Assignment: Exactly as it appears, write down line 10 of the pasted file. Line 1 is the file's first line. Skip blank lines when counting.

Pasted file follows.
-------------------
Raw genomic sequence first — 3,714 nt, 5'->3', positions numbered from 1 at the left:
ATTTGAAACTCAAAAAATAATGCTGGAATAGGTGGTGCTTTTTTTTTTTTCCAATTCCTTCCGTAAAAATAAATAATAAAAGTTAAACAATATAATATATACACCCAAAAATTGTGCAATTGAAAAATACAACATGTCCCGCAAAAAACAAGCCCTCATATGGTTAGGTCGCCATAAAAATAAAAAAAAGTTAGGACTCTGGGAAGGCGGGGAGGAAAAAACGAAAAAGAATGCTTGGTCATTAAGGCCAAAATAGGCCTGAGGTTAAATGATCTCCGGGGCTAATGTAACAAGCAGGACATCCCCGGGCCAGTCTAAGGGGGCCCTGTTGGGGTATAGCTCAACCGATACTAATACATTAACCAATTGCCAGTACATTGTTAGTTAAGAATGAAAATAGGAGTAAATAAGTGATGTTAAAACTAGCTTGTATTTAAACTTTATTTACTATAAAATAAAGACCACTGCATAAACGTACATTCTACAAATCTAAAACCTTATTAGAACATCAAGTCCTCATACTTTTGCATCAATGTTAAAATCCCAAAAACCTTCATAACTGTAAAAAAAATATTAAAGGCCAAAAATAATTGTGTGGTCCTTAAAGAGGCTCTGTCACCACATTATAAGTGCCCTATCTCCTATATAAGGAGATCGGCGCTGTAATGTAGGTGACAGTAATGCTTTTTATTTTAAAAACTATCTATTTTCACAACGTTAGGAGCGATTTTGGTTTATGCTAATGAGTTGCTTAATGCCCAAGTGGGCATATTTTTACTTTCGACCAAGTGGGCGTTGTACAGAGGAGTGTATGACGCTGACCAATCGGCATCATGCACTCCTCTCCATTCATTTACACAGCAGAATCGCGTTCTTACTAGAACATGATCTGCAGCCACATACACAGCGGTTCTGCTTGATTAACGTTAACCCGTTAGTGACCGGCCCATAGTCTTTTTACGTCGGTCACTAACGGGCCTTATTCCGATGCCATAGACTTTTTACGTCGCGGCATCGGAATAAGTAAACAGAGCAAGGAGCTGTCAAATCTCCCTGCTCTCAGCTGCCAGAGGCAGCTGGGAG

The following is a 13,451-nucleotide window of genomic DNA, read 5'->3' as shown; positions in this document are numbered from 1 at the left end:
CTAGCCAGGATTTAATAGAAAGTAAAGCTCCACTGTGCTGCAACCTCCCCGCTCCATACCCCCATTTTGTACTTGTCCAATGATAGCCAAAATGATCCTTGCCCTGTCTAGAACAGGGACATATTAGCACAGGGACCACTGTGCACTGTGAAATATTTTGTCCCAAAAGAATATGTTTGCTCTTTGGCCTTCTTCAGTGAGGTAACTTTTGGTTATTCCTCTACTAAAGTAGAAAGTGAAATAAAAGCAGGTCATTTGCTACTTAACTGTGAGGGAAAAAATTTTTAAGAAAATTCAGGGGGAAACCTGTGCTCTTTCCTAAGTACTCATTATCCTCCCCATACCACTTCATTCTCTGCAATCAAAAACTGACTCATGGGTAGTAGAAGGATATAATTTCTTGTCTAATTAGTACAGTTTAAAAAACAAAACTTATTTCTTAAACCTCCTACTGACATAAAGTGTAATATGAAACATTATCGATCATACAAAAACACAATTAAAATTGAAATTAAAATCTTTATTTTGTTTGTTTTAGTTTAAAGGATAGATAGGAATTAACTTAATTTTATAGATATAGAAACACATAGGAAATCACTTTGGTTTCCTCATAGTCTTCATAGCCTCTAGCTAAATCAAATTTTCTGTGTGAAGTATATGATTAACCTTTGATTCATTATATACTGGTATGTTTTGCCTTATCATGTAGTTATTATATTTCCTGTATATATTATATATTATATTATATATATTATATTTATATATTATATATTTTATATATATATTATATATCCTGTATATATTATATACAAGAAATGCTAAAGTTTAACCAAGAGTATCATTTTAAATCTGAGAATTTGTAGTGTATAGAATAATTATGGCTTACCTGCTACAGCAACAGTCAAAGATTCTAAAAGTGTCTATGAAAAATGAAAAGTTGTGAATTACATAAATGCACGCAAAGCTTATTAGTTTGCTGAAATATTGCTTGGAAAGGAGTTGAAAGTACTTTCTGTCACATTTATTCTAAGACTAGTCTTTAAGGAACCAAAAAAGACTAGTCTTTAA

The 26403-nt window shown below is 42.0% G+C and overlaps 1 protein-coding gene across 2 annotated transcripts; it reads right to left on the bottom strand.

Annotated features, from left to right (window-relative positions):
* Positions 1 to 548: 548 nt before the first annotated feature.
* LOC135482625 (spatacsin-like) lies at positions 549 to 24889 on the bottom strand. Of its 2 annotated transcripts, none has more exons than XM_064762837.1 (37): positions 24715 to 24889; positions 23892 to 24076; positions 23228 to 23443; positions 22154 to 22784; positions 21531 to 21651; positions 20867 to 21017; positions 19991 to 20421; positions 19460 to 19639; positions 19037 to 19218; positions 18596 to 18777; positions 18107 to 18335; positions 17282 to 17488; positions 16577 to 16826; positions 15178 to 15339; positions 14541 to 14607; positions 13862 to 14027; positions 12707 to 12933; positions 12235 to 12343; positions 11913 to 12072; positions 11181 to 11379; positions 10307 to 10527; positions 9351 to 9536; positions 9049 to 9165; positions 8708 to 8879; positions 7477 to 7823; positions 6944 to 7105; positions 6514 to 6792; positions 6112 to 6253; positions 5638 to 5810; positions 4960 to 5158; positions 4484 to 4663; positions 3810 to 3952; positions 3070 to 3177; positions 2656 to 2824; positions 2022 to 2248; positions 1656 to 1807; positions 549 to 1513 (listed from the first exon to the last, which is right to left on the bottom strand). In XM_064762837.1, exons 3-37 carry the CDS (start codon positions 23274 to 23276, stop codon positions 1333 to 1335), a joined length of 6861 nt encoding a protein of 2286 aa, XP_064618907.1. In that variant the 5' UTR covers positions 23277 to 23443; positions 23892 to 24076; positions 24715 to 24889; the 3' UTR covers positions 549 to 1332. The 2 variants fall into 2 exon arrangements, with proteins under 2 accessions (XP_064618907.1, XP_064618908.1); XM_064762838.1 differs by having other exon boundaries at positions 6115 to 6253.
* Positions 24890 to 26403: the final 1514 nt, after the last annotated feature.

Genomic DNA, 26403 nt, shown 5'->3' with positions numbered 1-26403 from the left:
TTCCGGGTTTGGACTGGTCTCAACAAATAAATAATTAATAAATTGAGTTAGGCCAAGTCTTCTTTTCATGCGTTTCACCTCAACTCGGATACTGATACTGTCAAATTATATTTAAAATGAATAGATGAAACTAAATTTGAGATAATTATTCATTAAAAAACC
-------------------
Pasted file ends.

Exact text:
Genomic DNA, 26403 nt, shown 5'->3' with positions numbered 1-26403 from the left: